Grover’s—everyone calls him Grover—apparent crime against Washington is that he now actually wants to hold politicians to what they willingly signed. If enough Republicans will disavow their tax pledge, then the capital crowd can go about agreeing to a grand fiscal bargain that raises taxes, pretends to cut spending and avoids the January 1 fiscal crack-up that the politicians have set us up for. Voters are supposed to believe that only Grover stands in the way of this happy ever-after. …

If Republicans in Congress want to repudiate the pledge, they are free to do so at any time. They could even quote Edmund Burke’s line that a democratic representative owes his electors his best judgment, not a slavish fealty to majority opinion. But that would mean saying they didn’t mean it when they signed the pledge. So they are now busy pretending that Mr. Norquist is a modern Merlin who conned them into signing the pledge and must be eliminated before they can do the “right thing” and raise taxes. …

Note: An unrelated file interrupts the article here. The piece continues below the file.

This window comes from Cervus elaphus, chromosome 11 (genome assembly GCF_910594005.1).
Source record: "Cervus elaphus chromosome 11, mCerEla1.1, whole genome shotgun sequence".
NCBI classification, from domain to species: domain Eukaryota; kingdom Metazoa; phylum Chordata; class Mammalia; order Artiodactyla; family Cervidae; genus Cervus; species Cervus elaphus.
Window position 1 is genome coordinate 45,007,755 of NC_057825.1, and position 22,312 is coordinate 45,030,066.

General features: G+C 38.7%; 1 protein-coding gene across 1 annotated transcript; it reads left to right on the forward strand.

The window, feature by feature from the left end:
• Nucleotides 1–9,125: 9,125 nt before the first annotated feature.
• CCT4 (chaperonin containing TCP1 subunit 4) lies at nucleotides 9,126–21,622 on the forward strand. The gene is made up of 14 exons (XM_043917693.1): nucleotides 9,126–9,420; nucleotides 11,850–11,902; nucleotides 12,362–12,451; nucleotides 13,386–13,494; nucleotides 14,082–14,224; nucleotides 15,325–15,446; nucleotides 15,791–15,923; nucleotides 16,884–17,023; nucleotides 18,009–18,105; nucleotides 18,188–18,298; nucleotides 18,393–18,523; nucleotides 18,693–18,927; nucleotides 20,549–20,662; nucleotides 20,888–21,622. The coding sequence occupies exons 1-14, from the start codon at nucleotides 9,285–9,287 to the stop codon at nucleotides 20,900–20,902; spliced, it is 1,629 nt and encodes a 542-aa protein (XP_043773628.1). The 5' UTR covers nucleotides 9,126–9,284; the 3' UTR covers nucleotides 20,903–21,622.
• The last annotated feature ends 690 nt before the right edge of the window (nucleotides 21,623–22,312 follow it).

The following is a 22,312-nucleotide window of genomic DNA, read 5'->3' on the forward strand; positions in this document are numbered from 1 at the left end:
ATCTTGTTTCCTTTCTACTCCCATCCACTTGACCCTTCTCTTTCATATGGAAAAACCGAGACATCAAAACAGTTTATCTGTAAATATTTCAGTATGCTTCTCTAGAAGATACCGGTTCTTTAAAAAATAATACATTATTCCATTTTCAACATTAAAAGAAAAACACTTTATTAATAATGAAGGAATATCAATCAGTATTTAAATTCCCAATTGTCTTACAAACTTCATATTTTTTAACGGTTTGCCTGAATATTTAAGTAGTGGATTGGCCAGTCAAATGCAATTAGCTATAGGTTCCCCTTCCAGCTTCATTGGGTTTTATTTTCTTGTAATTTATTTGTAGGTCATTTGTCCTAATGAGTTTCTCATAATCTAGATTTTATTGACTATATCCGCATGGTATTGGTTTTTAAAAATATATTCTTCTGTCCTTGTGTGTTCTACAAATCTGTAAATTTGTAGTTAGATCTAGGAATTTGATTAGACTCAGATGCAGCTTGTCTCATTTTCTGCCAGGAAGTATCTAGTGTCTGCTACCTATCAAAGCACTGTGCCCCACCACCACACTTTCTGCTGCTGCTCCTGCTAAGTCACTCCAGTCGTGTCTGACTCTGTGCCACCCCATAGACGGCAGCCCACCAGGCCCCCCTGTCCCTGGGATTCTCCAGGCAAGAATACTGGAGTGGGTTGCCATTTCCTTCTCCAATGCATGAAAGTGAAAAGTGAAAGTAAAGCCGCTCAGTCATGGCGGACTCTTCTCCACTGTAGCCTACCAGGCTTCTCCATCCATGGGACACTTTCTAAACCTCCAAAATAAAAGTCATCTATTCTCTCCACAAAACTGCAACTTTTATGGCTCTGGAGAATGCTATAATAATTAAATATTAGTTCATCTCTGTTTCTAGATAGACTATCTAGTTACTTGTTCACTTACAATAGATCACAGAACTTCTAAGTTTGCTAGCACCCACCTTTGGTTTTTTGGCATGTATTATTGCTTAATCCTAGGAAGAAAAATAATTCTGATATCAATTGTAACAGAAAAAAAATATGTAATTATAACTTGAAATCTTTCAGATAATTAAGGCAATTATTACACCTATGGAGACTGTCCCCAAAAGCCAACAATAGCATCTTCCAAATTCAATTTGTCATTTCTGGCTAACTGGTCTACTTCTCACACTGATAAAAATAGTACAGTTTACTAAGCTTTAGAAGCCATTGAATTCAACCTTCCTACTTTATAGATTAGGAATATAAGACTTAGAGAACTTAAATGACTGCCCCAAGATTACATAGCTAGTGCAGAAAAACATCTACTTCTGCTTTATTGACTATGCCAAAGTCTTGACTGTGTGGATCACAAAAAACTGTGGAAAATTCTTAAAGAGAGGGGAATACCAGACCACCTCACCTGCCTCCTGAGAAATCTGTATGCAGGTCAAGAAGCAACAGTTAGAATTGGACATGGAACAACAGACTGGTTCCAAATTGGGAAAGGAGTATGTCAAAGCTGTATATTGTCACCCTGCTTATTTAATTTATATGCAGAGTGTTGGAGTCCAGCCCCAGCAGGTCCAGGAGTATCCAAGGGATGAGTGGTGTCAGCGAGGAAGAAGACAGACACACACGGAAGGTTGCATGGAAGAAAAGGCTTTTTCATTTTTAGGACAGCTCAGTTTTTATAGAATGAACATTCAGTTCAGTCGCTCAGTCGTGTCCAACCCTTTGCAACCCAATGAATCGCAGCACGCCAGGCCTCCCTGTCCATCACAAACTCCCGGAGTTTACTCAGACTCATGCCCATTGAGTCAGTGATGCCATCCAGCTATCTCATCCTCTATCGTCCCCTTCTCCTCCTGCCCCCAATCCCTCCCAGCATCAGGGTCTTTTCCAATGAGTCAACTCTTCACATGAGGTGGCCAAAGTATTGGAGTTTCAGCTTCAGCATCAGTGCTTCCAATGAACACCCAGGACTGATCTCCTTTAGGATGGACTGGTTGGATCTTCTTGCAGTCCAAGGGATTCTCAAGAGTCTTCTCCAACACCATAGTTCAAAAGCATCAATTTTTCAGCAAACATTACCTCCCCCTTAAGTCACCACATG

This is where Mr. Norquist can give some ground. If taxes are going up anyway because the Bush rates expire, and Republicans can stop them from going up as much as they otherwise would, then pledge-takers deserve some credit for that. Mr. Norquist says it violates his pledge to eliminate deductions without lowering rates, but at the current economic and political moment it is also a service if Republicans prevent tax rates from going up. Speaker John Boehner deserves some leeway to try to mitigate the damage by negotiating a larger tax reform.